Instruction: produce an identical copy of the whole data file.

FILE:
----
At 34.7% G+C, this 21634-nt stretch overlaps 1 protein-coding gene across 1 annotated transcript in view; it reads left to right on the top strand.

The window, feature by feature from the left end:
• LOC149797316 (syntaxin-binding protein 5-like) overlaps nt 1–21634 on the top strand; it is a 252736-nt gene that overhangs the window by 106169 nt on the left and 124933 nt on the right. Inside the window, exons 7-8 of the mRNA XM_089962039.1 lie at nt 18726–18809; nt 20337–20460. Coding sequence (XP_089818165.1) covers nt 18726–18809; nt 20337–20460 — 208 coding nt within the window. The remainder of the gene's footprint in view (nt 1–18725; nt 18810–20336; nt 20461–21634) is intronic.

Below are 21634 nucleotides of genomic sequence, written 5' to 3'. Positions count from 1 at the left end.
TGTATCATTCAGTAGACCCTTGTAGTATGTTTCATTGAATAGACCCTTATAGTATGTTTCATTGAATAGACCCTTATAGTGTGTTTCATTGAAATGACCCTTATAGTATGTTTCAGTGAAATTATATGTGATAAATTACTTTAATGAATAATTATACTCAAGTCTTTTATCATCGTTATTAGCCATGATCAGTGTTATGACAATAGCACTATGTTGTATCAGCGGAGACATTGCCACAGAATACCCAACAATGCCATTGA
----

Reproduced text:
At 34.7% G+C, this 21634-nt stretch overlaps 1 protein-coding gene across 1 annotated transcript in view; it reads left to right on the top strand.

The window, feature by feature from the left end:
• LOC149797316 (syntaxin-binding protein 5-like) overlaps nt 1–21634 on the top strand; it is a 252736-nt gene that overhangs the window by 106169 nt on the left and 124933 nt on the right. Inside the window, exons 7-8 of the mRNA XM_089962039.1 lie at nt 18726–18809; nt 20337–20460. Coding sequence (XP_089818165.1) covers nt 18726–18809; nt 20337–20460 — 208 coding nt within the window. The remainder of the gene's footprint in view (nt 1–18725; nt 18810–20336; nt 20461–21634) is intronic.

Below are 21634 nucleotides of genomic sequence, written 5' to 3'. Positions count from 1 at the left end.
TGTATCATTCAGTAGACCCTTGTAGTATGTTTCATTGAATAGACCCTTATAGTATGTTTCATTGAATAGACCCTTATAGTGTGTTTCATTGAAATGACCCTTATAGTATGTTTCAGTGAAATTATATGTGATAAATTACTTTAATGAATAATTATACTCAAGTCTTTTATCATCGTTATTAGCCATGATCAGTGTTATGACAATAGCACTATGTTGTATCAGCGGAGACATTGCCACAGAATACCCAACAATGCCATTGA